Lyrica (pregabalin) failed in two separate human trials to reduce neuropathic pain linked to diabetes or HIV, said makers Pfizer today. One of the trials – Phase III HIV neuropathy – was stopped early because no benefits were found in an interim analysis on 246 patients out of a planned 416.

The other study, also a placebo-controlled Phase III trial, involving 665 individuals, looked at Lyrica for peripheral diabetic neuropathy (second-line therapy). Other treatments had been ineffective.

The participants were switched to pregabalin (single-blind) for a period of six, and then randomly selected to be administered either more pregabalin or placebo for a further 13 weeks (double blind).

The patients on pregabalin did improve from baseline to the end of the trial period. However, there was not a significant difference when compared to the placebo – on a standard 10-point scale the difference was 3.9 versus 3.5.

Pregabalin is approved as first-line treatment for diabetic neuropathy, fibromyalgia, partial onset seizures, and postherpetic neuralgia.

Steven J. Romano, M.D., senior vice president, Head, Medicines Development Group, Global Primary Care Business Unit, Pfizer Inc., said:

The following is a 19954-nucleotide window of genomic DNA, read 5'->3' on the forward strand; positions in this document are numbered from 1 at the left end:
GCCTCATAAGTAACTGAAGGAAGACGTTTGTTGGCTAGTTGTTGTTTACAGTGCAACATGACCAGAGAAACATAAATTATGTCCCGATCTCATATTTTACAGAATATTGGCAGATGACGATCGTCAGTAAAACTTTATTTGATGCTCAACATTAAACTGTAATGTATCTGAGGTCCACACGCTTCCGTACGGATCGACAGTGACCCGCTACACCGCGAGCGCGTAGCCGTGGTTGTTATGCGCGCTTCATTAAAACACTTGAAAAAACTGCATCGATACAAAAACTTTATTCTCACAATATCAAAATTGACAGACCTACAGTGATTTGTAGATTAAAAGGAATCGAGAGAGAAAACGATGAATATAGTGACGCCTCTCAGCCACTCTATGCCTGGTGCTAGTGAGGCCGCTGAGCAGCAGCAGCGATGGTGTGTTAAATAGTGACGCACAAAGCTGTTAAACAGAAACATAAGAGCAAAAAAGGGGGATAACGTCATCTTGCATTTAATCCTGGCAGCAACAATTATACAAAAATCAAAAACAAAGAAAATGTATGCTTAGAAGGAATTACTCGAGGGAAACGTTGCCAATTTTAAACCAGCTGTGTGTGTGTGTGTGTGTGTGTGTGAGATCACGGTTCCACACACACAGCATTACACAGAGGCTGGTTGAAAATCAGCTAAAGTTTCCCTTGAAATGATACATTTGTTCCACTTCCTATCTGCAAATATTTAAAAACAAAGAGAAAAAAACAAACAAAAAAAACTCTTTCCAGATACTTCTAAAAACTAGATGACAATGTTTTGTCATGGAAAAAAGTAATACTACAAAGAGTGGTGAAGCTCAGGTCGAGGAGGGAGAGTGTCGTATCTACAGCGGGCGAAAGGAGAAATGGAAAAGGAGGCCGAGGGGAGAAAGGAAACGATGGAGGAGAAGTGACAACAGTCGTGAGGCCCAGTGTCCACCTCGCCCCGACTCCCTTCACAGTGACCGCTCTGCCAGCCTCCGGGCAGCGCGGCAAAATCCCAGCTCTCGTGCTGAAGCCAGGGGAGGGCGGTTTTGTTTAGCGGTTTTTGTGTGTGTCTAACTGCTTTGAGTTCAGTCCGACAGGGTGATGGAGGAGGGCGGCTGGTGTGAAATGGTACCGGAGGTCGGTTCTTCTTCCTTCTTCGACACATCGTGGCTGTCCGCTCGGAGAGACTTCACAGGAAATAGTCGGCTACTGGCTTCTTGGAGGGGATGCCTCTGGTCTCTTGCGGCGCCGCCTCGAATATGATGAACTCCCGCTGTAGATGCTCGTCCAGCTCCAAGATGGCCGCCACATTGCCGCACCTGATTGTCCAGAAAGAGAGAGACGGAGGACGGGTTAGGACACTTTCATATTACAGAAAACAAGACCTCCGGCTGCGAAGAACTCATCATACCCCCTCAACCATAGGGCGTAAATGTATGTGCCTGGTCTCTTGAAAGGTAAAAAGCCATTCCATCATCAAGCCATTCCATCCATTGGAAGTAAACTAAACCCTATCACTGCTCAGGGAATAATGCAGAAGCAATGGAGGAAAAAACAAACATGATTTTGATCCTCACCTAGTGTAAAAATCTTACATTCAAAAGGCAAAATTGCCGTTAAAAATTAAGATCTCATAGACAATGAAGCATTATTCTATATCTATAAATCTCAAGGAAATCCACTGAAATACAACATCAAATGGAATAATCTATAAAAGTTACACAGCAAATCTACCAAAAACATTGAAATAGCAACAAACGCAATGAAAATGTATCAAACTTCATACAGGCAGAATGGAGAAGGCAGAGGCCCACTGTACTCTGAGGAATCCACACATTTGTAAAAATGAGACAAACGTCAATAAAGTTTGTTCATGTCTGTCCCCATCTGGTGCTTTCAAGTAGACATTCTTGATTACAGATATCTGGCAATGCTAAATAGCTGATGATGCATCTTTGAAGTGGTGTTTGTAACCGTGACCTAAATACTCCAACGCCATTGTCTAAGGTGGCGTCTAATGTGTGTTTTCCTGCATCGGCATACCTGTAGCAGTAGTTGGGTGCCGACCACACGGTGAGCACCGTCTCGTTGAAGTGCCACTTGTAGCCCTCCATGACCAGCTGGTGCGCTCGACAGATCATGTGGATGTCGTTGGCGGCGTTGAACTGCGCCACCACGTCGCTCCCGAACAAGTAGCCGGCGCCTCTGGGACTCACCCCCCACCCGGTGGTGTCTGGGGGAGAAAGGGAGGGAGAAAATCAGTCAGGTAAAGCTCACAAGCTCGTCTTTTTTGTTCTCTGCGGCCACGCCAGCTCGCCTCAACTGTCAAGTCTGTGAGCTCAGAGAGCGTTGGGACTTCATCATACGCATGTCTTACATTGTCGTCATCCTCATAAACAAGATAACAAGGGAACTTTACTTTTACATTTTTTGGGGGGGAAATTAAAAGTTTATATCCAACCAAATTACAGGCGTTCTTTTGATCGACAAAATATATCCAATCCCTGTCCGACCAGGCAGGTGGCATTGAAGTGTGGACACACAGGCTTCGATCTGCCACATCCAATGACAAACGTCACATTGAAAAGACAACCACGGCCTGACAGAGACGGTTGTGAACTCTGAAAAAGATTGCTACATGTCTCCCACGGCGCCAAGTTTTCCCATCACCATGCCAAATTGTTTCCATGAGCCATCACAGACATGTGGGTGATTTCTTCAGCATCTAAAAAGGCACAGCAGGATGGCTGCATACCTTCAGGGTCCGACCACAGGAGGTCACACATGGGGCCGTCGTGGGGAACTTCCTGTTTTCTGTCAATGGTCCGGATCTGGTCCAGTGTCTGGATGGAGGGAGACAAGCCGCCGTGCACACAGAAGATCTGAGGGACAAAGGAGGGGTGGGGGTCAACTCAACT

“The results of this study show the complexities of studying pain, particularly in a difficult-to-treat condition such as neuropathic pain associated with HIV neuropathy for which there are no approved medications in the United States.

The study of Lyrica for this condition is an example of Pfizer’s dedication to better understanding neuropathic pain and to providing data and developing treatments to address areas of patient need.”

Neuropathic pain is chronic pain caused by a nervous system injury. The injury may be in the brain or spinal cord (central nervous system) or nerves outside the spinal cord or brain (peripheral nervous system).

Neuropathic pain can be the result of trauma and many diseases, such as multiple sclerosis, diabetes, HIV, and stroke.

Neuropathic pain affects approximately 2 million people in the USA. It is often very hard to treat properly.

Written by Christian Nordqvist